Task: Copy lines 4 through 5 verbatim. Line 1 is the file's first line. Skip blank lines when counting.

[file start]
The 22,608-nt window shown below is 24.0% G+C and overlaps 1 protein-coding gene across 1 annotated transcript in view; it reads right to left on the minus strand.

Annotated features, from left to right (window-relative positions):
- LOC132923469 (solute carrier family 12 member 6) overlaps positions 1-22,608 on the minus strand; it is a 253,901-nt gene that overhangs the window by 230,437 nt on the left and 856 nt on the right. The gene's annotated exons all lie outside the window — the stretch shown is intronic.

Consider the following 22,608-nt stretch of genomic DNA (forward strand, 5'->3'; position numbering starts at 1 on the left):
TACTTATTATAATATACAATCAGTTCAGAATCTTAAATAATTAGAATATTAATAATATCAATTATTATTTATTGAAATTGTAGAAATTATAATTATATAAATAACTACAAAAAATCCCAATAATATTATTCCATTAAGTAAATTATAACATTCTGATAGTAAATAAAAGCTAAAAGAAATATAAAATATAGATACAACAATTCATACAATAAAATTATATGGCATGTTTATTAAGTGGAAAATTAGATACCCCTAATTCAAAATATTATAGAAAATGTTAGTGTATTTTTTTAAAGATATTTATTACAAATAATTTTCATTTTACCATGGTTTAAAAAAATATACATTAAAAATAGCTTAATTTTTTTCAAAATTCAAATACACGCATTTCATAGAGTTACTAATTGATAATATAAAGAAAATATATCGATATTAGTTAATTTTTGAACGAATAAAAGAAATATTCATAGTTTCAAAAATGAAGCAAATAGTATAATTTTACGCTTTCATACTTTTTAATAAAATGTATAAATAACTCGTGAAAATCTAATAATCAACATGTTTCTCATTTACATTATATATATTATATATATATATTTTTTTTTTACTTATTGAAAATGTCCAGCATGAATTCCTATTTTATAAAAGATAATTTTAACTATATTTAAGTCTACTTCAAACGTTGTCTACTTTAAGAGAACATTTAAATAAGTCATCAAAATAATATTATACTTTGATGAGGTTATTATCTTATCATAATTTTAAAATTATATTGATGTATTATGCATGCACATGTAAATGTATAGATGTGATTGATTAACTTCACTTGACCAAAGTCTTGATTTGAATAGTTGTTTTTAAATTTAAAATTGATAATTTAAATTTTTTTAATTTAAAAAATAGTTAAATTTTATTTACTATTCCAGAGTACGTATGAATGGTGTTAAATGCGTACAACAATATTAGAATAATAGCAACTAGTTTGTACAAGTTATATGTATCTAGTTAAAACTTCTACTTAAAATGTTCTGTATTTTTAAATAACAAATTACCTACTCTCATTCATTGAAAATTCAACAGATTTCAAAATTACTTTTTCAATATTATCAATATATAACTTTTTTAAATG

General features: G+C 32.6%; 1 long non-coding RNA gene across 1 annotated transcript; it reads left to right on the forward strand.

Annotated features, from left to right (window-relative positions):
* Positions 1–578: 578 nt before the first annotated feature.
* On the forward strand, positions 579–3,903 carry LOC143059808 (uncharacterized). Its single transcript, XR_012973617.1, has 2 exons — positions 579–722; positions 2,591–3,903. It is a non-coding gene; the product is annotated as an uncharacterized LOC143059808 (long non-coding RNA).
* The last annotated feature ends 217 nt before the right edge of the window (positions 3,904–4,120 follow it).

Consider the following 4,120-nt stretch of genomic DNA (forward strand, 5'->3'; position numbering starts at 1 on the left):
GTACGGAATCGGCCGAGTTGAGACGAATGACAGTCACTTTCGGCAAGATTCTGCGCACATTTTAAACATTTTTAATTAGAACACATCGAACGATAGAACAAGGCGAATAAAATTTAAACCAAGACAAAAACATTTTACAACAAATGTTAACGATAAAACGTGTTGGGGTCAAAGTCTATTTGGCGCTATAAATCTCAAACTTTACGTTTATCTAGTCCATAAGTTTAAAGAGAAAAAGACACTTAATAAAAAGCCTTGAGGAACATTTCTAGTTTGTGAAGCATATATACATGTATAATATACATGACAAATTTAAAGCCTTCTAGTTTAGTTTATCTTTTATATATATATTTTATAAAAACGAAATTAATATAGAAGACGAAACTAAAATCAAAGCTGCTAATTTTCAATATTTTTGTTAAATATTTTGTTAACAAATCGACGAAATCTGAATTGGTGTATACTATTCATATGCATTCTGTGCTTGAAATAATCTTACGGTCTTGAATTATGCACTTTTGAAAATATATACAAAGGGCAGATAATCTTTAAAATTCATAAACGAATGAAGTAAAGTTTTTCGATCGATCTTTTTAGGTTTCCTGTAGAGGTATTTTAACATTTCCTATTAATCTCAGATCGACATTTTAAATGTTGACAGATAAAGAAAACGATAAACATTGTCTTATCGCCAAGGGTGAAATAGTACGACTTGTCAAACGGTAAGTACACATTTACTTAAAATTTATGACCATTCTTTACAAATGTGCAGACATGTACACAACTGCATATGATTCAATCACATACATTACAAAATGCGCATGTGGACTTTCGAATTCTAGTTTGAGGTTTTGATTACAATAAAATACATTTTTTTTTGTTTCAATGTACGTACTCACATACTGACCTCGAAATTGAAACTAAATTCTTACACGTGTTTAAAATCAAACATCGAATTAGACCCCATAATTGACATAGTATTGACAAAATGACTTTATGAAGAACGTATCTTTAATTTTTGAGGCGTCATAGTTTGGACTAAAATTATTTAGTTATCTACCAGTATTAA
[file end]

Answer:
Consider the following 22,608-nt stretch of genomic DNA (forward strand, 5'->3'; position numbering starts at 1 on the left):
TACTTATTATAATATACAATCAGTTCAGAATCTTAAATAATTAGAATATTAATAATATCAATTATTATTTATTGAAATTGTAGAAATTATAATTATATAAATAACTACAAAAAATCCCAATAATATTATTCCATTAAGTAAATTATAACATTCTGATAGTAAATAAAAGCTAAAAGAAATATAAAATATAGATACAACAATTCATACAATAAAATTATATGGCATGTTTATTAAGTGGAAAATTAGATACCCCTAATTCAAAATATTATAGAAAATGTTAGTGTATTTTTTTAAAGATATTTATTACAAATAATTTTCATTTTACCATGGTTTAAAAAAATATACATTAAAAATAGCTTAATTTTTTTCAAAATTCAAATACACGCATTTCATAGAGTTACTAATTGATAATATAAAGAAAATATATCGATATTAGTTAATTTTTGAACGAATAAAAGAAATATTCATAGTTTCAAAAATGAAGCAAATAGTATAATTTTACGCTTTCATACTTTTTAATAAAATGTATAAATAACTCGTGAAAATCTAATAATCAACATGTTTCTCATTTACATTATATATATTATATATATATATTTTTTTTTTACTTATTGAAAATGTCCAGCATGAATTCCTATTTTATAAAAGATAATTTTAACTATATTTAAGTCTACTTCAAACGTTGTCTACTTTAAGAGAACATTTAAATAAGTCATCAAAATAATATTATACTTTGATGAGGTTATTATCTTATCATAATTTTAAAATTATATTGATGTATTATGCATGCACATGTAAATGTATAGATGTGATTGATTAACTTCACTTGACCAAAGTCTTGATTTGAATAGTTGTTTTTAAATTTAAAATTGATAATTTAAATTTTTTTAATTTAAAAAATAGTTAAATTTTATTTACTATTCCAGAGTACGTATGAATGGTGTTAAATGCGTACAACAATATTAGAATAATAGCAACTAGTTTGTACAAGTTATATGTATCTAGTTAAAACTTCTACTTAAAATGTTCTGTATTTTTAAATAACAAATTACCTACTCTCATTCATTGAAAATTCAACAGATTTCAAAATTACTTTTTCAATATTATCAATATATAACTTTTTTAAATG